We opened the new performance season with the first of a number of concerts we have tickets for with Early Music Now, at the Zelazo Center on the UWM Campus on Saturday, September 26th. "Galileo's Daughter's" represents an unusual concept, which is a concert combining a lecture/narration and "illustrated" with astronomical pictures and videos. The musicians are Sarah Pillow, vocals; Mary Anne Ballard, viola da gamba; and "guest" Ronn McFarlane on lute. The spoken word portion was done by Dava Sobel, who is a former New York Times science reporter and the author of Galileo's Daughter, a book based on surviving letters to Galileo Galilei from his eldest child. To me, the most interesting parts of the narration were the early sections, which dealt with the work of Galileo's father, Vincenzo Galilei, who was in his day a famous lutenist and music theorist. Although Vincenzo taught Galileo the lute and other instruments, Vincenzo encouraged Galileo to study medicine instead of mathematics, which was a poorly paid specialty. (Vincenzo was very aware of this, since, at that time, music theory was considered a branch of mathematics). However, Galileo had inherited his father's stubborn streak and followed his own interests with the historical results we know. Besides being a notable lutenist, teacher, composer, and transcriber of music, Vincenzo was a member of the Florentine Camerata, a group of humanists, musicians, poets and intellectuals who gathered to discuss and guide trends in the arts, especially music and drama. One of the major works of this group was the project to 'reconstruct' the dramatic style of the ancient Greek plays, which it was believed had been chanted to musical accompaniment. Composers in the group abandoned the polyphonic style then in vogue, and instead wrote songs for single voices, which could be more intelligible to the listener, more emotionally powerful, and more ornamented. Applied to a verse drama, this became "opera." Vincenzo also worked intensively to improve the lute, experimenting extensively with string lengths and materials in order to determine the best sound. This methodical and hands-on approach may have set the pattern for Galileo's later physical experiments. It also put Vincenzo into conflict with his old teacher, who tried to suppress his work. Vincenzo eventually prevailed, again setting a pattern of resistance to authority that his son would follow. Vincenzo's experiments lead to the design of a new lute with graduated spacing of the frets, which has since become the model for all fretted instruments. The latter part of the readings was less interesting. I didn't get the significance of a portion of a letter from daughter Virginia about sending him candied citron and pears, except to establish that Galileo did, in fact, have a daughter. Galileo's own writing was represented nly in the final piece, a rather insipid prayer. Some of the astronomical visuals were interesting, notably pictures of Jupiter's south pole, but all in all I found it preferable just to listen with my eyes closed in the dark room. If there was a problem with the musical portion of the program, it was not that it was uneven, but that it was TOO even. It seemed that nearly every piece had a similar, slow, tempo, and I found myself wishing that they would have worked in a couple more lively pieces. That said, Sarah Pillow is a fine singer, who has an excellent grasp of the Renaissance and early Baroque styles and intonations. Her delivery of the songs could not be faulted. Ballard and McFarlane are likewise masters of their instruments and played beautifully whether accompanying Pillow or in purely instrumental pieces. After an intermission, McFarlane and Pillow took the stage for a bit of music not on the program. McFarlane played two pieces for the lute of his own composition, on based on an old tune "Man of Art," and one inspired by an underwater cave. Then he accompanied Pillow on a couple of jazz standards (one of her other specialties). These were all excellent, but there were only four pieces in this 'second half' and I could have asked for more. Most disappointing was that Ballard did not appear, as I would have liked to hear more of her instrument. Insistent applause by the audience did not elicit an encore. All in all, a curious performance of more academic than artistic interest. While glad to have heard it, if given a "do-over" we might well not have chosen this concert.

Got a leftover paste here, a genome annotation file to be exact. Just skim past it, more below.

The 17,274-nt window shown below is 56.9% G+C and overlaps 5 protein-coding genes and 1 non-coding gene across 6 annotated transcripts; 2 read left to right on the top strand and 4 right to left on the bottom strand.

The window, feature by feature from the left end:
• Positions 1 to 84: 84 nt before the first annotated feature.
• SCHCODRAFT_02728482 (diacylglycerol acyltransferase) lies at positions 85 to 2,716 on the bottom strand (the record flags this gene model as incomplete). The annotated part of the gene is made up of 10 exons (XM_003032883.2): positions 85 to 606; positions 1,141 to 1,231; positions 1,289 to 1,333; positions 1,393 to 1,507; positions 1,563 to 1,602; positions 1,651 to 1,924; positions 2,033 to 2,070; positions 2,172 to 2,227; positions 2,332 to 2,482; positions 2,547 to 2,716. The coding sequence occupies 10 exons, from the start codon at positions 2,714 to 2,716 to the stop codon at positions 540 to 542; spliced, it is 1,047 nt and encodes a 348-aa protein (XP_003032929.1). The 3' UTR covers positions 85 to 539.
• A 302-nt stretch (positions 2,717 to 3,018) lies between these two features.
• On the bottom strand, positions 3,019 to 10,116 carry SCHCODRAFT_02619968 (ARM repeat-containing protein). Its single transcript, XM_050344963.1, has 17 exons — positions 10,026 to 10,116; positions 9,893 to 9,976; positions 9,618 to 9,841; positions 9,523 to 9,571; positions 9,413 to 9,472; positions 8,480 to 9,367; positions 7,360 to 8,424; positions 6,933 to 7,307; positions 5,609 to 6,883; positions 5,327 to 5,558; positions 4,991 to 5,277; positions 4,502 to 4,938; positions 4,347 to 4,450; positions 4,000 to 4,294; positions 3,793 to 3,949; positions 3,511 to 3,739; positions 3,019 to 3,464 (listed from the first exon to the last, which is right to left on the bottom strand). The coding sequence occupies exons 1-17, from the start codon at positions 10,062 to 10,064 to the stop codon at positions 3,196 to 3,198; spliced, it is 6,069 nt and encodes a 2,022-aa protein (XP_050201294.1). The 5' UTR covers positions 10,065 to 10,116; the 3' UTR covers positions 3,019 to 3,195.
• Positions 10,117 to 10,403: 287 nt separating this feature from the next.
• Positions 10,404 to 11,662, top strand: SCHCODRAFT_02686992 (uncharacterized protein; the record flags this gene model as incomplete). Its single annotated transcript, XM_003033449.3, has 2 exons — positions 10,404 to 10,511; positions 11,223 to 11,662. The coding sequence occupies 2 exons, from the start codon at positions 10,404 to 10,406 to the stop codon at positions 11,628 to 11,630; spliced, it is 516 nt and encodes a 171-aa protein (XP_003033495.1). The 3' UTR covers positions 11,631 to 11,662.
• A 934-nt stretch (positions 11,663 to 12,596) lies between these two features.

Herewith, this rather belated commentary:
Saturday, Sept. 12, we drove the long road to Spring Green (complete with scenic detour) for a Shakespeare double-header: “A Winter’s Tale,” in the afternoon, and “Henry V” in the evening. Although scatter showers were a possibility, the weather held good, breaking a rain jinx that had plagued us on the “history” plays.
“A Winter’s Tale” is a “comedy” in that it has a happy ending. Nevertheless, it is a dark and strange play, with very little funny about it, save for the comedic characters of the rustics who are only named as “Shepherd,” (Jonathan Smoots), and his son, “Clown” (Steve Haggard).